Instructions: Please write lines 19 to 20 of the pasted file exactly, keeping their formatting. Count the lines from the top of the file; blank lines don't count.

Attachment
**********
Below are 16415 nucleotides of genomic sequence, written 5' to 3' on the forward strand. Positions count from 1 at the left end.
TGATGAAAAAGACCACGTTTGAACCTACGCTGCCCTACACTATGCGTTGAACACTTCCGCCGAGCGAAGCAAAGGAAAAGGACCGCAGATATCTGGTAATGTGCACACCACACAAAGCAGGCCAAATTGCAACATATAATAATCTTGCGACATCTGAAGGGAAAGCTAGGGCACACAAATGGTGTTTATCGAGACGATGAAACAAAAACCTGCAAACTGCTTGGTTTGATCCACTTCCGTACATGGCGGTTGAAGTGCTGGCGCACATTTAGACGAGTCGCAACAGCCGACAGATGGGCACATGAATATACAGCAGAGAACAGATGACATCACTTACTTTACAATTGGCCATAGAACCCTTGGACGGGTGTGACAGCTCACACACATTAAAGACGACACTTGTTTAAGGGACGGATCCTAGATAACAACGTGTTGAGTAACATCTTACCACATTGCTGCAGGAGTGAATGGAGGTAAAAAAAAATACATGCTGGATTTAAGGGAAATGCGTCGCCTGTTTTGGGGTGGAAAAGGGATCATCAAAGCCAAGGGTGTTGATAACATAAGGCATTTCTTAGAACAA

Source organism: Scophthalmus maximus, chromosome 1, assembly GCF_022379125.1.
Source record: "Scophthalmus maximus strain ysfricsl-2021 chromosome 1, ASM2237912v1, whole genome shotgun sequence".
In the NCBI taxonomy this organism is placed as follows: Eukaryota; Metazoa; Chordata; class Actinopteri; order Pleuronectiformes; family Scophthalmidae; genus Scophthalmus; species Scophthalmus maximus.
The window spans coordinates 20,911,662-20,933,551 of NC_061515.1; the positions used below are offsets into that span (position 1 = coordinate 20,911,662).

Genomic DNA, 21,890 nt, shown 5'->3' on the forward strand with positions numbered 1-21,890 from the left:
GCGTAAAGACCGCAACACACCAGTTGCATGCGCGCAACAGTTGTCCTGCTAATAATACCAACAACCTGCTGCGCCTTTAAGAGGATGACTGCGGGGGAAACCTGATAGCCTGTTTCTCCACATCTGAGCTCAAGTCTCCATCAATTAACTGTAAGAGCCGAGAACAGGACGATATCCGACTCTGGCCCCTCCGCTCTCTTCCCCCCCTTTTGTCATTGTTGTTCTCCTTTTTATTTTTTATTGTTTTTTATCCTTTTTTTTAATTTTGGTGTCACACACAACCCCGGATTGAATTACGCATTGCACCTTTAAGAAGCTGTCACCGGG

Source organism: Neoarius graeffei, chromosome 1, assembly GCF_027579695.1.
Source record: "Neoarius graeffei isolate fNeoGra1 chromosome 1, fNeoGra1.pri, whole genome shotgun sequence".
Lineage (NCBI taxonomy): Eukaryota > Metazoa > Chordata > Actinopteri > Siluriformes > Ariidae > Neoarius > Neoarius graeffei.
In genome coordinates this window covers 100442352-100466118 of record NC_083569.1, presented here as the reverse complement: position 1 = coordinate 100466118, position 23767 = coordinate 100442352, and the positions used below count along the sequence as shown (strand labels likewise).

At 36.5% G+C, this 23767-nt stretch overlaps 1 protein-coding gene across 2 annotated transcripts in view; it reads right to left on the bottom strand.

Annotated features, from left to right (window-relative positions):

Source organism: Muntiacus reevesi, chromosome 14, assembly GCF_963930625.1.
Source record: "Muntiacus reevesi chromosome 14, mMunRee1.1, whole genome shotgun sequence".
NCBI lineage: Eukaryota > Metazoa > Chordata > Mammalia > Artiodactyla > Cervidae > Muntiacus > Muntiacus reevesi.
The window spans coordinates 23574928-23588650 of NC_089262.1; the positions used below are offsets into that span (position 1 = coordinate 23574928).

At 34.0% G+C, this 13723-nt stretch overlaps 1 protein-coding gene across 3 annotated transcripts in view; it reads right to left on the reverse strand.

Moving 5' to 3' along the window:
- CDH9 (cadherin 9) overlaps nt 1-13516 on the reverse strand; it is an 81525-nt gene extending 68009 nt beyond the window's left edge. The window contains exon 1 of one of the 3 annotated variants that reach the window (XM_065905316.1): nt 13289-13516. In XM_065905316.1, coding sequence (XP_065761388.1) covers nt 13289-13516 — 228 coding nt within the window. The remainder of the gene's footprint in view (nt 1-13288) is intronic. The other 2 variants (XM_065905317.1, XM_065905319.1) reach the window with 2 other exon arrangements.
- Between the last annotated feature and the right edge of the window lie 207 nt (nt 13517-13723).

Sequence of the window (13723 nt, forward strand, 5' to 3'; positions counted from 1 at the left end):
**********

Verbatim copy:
At 34.0% G+C, this 13723-nt stretch overlaps 1 protein-coding gene across 3 annotated transcripts in view; it reads right to left on the reverse strand.

Moving 5' to 3' along the window: